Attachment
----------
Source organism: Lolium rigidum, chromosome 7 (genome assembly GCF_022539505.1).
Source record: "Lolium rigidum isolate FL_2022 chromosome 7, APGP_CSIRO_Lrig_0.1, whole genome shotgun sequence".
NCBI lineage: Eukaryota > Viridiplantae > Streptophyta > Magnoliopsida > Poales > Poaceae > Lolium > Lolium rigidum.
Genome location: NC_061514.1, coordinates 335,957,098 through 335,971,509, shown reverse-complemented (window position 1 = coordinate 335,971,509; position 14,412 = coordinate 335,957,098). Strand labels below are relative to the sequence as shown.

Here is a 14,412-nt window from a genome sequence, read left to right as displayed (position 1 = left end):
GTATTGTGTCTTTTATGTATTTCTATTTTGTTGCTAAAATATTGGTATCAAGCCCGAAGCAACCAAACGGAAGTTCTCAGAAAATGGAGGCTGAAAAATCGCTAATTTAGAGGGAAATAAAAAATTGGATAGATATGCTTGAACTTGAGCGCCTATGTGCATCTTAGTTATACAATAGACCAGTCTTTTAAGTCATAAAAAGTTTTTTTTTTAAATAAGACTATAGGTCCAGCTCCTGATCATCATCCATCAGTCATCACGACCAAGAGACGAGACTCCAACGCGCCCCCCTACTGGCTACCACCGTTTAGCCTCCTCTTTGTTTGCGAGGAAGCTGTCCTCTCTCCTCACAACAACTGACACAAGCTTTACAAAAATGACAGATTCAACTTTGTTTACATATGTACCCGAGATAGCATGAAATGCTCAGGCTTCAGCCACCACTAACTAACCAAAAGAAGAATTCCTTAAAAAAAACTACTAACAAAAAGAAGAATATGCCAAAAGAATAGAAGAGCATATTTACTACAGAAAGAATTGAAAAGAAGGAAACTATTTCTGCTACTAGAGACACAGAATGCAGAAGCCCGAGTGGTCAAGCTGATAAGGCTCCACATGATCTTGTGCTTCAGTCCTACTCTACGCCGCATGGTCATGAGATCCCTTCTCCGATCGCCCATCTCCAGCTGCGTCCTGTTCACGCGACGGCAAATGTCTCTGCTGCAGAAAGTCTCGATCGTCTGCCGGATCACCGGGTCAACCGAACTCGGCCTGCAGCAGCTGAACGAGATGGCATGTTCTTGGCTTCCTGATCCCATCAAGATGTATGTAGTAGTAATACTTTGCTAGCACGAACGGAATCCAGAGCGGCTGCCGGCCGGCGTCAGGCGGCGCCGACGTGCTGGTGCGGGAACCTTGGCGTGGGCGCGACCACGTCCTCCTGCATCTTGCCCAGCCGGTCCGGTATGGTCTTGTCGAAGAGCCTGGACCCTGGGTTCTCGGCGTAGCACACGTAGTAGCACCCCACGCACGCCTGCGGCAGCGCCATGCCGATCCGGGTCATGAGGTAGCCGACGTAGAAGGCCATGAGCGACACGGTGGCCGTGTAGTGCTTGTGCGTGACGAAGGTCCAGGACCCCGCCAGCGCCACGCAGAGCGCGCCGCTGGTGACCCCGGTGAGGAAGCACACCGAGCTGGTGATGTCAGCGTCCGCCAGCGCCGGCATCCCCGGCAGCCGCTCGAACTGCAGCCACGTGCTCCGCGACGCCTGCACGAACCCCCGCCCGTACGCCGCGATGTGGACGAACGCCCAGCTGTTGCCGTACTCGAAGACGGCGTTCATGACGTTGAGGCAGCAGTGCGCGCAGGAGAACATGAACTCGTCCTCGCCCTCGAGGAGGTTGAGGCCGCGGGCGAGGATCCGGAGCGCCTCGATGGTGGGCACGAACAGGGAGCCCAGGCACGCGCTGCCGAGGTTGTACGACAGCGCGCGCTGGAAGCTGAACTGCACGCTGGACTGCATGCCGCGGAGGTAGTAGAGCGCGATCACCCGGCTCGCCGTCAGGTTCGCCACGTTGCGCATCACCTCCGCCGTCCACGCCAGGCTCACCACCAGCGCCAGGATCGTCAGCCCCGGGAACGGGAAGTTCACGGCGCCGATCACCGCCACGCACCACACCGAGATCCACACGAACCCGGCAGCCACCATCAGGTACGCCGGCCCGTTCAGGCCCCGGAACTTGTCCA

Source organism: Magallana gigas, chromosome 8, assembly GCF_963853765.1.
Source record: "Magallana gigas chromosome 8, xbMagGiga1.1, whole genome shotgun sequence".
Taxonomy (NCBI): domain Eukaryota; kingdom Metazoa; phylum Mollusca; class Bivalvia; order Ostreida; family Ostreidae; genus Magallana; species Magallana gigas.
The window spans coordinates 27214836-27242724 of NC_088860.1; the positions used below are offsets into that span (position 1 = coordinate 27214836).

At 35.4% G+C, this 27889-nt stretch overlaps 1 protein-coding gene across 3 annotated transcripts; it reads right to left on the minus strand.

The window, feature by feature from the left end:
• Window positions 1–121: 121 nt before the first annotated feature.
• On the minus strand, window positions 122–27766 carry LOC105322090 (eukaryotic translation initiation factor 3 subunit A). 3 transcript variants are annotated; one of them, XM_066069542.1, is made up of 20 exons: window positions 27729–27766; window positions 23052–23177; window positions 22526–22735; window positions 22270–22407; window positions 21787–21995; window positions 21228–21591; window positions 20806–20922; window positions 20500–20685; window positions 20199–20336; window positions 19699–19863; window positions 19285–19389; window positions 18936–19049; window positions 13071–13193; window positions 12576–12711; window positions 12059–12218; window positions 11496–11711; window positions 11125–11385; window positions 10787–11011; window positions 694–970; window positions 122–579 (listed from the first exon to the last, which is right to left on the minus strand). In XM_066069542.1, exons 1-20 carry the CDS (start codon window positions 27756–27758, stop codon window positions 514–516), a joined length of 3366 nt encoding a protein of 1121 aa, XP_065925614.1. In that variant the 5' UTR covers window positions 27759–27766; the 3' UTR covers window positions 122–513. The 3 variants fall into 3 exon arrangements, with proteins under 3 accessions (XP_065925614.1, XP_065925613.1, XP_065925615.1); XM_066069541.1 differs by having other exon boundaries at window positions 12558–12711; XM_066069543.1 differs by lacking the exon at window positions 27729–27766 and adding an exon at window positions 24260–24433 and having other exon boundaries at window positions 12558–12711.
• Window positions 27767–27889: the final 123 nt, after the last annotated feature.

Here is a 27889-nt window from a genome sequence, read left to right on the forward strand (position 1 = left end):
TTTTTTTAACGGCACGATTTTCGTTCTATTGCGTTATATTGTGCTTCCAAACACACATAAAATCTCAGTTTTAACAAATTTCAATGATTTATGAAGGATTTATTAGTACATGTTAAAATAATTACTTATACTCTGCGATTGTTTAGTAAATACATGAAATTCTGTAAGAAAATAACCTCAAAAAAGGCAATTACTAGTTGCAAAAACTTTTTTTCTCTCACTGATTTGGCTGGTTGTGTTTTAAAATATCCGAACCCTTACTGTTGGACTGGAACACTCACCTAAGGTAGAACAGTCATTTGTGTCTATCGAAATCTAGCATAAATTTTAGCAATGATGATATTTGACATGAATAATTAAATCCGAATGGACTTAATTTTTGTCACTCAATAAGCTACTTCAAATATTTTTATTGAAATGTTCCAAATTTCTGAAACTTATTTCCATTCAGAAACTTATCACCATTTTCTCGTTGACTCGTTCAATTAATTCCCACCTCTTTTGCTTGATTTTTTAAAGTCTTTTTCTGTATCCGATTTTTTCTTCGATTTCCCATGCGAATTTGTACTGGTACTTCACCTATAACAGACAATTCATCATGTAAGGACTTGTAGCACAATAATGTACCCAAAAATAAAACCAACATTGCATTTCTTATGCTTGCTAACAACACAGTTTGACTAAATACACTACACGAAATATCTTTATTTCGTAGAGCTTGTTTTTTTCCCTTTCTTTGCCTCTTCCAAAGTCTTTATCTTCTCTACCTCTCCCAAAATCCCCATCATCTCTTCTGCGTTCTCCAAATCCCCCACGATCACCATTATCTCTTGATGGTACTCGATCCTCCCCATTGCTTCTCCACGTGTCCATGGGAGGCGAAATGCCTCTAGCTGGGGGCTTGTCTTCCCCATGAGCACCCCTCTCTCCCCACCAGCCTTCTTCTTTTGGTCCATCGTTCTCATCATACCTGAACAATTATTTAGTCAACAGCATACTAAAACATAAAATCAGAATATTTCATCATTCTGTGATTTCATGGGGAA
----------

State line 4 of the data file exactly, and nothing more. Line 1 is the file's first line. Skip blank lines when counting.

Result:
Genome location: NC_061514.1, coordinates 335,957,098 through 335,971,509, shown reverse-complemented (window position 1 = coordinate 335,971,509; position 14,412 = coordinate 335,957,098). Strand labels below are relative to the sequence as shown.